I’m not sure which goes over worse: film room sessions of popular players who did not play well, or sessions of unpopular players who did. Both reactions are curious, since they are responding to an emotion rather than to a reality, though of course we’re talking about a small but sometimes vocal minority who take this approach.
They tend to show up, for example, whenever something negative is written about Joshua Dobbs, or something positive is written about Artie Burns. The former group can take a seat for the time being, but the Pittsburgh Steelers faithful in the latter may want to step forward as I highlight some positive plays from Burns in the team’s preseason victory last week.
Burns started the game after missing the first, playing for the injured Joe Haden, and it didn’t take long for him to get noticed. He made a great open-field tackle on the third defensive play of the game on Tyreek Hill, wrapping him up for a short gain after a quick out. This is particularly notable because he’s gotten beat by Hill on multiple occasions over the past couple of seasons, including by missing such open-field tackles and leading to big plays.
Preseason work is limited without the advantage of all-22 tape, and the biggest victim is the study of coverage. On this play in the middle of the first quarter, Chad Henne missed his mark on a deep pass, but it’s difficult to glean for certain what happens with Burns here. You can see late in the screen that he turns his hips to the boundary as the receiver cuts inside. You can see how he recovers, but while still trailing, he does so reasonably well.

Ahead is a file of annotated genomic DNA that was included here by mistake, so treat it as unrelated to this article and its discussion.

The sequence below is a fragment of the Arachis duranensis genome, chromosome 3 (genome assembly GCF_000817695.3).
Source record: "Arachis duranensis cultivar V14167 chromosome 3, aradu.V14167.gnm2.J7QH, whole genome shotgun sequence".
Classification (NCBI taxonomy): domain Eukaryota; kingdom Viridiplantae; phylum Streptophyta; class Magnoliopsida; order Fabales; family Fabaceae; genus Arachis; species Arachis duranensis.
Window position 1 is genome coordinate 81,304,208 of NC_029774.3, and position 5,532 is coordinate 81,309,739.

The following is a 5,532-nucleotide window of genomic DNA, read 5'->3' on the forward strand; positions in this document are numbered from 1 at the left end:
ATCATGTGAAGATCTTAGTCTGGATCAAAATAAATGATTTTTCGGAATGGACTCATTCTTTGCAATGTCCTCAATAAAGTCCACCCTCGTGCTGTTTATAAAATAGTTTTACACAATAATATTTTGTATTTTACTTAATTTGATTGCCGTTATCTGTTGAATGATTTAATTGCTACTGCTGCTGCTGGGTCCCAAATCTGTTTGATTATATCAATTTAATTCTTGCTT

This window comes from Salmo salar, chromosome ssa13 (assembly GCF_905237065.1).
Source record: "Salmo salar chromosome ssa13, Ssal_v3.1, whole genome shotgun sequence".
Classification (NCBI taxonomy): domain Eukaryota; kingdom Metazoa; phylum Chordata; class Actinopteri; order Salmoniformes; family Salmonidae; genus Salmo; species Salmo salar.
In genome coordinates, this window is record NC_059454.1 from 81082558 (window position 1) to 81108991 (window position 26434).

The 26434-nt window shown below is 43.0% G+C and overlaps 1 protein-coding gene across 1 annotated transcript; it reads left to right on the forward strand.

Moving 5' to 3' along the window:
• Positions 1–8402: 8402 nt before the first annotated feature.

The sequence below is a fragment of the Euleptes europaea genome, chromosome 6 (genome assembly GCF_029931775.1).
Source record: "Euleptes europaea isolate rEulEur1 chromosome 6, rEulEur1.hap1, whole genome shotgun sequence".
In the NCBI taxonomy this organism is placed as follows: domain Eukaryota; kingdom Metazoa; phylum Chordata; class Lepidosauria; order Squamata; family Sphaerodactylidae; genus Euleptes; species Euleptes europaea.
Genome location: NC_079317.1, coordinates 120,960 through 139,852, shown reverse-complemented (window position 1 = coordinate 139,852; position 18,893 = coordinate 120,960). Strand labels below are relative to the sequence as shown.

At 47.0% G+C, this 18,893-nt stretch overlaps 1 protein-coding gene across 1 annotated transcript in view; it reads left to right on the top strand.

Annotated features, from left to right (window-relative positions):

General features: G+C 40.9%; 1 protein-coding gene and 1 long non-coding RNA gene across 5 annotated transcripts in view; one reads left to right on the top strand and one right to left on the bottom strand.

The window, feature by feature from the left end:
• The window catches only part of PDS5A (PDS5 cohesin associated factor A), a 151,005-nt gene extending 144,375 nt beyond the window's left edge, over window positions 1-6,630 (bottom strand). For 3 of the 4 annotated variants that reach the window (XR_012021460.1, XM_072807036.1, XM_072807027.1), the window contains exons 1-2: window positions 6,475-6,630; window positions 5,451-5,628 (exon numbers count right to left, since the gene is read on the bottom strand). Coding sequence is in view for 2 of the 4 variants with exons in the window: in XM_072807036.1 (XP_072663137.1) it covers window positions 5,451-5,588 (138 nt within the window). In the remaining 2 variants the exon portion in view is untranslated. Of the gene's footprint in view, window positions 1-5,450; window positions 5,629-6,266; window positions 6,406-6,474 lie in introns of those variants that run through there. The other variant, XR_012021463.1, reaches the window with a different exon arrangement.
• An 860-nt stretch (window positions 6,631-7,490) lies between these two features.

Late in the first half, he was isolated in man coverage on the defensive left side as Henne looked to the end zone for Mecole Hardman, incomplete. He was more fluid and in better position this time as the ball landed harmlessly in between himself and Sean Davis patrolling the middle of the end zone.
A few plays after that, he came in on a blitz and was able to elevate himself in to the throwing lane and bat the ball down. Not a coverage play, but everybody needs to be able to blitz in the Steelers’ defense, and plays like this can cause ricochets that lead to turnovers.
I do think it’s a bit worth noting that Burns played and looked comfortable on the left side, whereas he previously played throughout his career in Pittsburgh on the right side. Now as a backup, he needs to have that versatility, and it would be nice potentially to even see him get some work inside over the final two preseason games.